Rio de Janeiro, Brazil – Under a footbridge, when night falls and it’s pitch black, the only light that emanates is from flames given off from a few cigarette lighters and a couple candles.
On the dirt floor trash is scattered about, including condoms and plastic water cups with holes punched in the bottom to be used as rudimentary pipes; the pungent stench of urine hangs in the air.
It’s filthy, but nobody seems to notice. The couple dozen people here on the ground are all too fixated on taking their next hit of crack cocaine.
This scene plays out inside the Antares slum – or favela as it is known in Brazil – in the industrial outskirts of Rio de Janeiro.
There are men, women, and even children, all using.
Paulo, a middle-aged man and father of three young children, is hunched over and inhaling a hit.
“I use crack every day, almost every hour,” he said without hesitation. “This is a drug you fall in love with the first time you use it.”
The Antares favela is under the command of dozens of machine gun wielding young men from a faction of the Comando Vermelho drug gang.
It’s generally considered a no-go area for police.
A night-time visit inside the drug den in the slum reveals a troubling scene but points to a larger picture of how crack has become a security and public health epidemic in Brazil, spreading to all corners of the country and infiltrating all economic classes.
But since a rock of crack can be purchased for only R$5 (less than $3 USD), the most desperate and downtrodden users tend to congregate by the hundreds in and around Rio’s favelas, where it can be easily purchased.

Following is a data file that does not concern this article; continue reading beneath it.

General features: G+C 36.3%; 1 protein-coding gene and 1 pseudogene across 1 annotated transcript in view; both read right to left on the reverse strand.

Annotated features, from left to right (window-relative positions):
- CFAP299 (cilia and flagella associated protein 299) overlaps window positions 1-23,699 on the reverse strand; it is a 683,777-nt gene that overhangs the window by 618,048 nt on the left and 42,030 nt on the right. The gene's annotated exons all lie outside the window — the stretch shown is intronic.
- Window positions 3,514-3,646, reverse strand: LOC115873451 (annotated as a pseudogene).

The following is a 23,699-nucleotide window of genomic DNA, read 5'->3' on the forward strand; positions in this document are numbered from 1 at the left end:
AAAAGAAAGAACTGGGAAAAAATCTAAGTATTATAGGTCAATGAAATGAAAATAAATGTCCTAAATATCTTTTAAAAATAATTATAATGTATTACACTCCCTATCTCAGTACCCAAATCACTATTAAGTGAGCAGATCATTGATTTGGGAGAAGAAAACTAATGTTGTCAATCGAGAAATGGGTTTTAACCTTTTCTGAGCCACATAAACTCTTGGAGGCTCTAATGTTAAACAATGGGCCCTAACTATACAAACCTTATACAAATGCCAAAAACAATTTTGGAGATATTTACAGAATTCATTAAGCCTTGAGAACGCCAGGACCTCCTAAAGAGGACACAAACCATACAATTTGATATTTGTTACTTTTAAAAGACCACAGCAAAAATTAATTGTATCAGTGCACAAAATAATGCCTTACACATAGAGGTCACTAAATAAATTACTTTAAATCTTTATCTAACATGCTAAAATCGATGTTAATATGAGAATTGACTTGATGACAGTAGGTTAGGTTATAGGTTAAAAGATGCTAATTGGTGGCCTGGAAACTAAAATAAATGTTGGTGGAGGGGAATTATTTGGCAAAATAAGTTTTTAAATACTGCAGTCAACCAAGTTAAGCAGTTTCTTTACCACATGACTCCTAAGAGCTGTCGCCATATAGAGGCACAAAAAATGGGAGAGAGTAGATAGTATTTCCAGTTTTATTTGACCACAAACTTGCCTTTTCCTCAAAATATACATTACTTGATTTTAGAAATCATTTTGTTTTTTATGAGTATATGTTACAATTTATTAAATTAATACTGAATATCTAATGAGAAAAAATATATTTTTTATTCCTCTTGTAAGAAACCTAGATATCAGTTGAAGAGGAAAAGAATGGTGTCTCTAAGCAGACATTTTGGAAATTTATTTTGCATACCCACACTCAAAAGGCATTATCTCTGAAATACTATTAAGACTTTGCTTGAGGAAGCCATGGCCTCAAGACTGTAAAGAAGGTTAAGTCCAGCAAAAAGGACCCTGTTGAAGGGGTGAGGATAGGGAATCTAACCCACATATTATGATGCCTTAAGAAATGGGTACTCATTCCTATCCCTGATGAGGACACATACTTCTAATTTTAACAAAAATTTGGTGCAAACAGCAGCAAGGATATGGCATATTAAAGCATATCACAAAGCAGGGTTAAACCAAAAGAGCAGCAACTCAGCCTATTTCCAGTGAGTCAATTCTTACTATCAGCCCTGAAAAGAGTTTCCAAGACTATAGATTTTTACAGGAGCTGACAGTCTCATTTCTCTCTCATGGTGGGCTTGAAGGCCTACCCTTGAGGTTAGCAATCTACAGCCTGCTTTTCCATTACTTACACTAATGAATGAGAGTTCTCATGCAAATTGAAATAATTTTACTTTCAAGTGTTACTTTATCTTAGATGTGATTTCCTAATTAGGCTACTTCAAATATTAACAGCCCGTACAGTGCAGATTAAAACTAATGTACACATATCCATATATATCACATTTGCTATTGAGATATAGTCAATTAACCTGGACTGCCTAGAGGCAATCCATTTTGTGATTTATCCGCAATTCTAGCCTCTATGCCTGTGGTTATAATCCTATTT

That is partially why, in an unprecedented move, some drug traffickers have unilaterally decided to stop selling crack in the favelas they control.
In both Mandela and Jacarezinho favelas – combined home to more than 100,000 residents – crack can no longer be purchased. Two drug bosses, who control each favela, gave the orders to halt sales.
A dirt road bordering Mandela favela that previously was known to be one of Rio’s largest concentrations of users (known as “cracolanidias” in Brazil) is where hundreds of users and sellers would congregate day and night.
The road is now clear of any signs of users or sellers.
“I am not going to lie to you, there is a lot of profit to be made on crack,” said Rodrigo, a top trafficker in Mandela who used to manage all the crack operations, told Al Jazeera. He asked that his real name not be used. “But crack also brought destruction in our community as well, so we’re not selling it anymore. Addicts were robbing homes, killing each other for nothing inside the community. We wanted to avoid all that, so we stopped selling it.”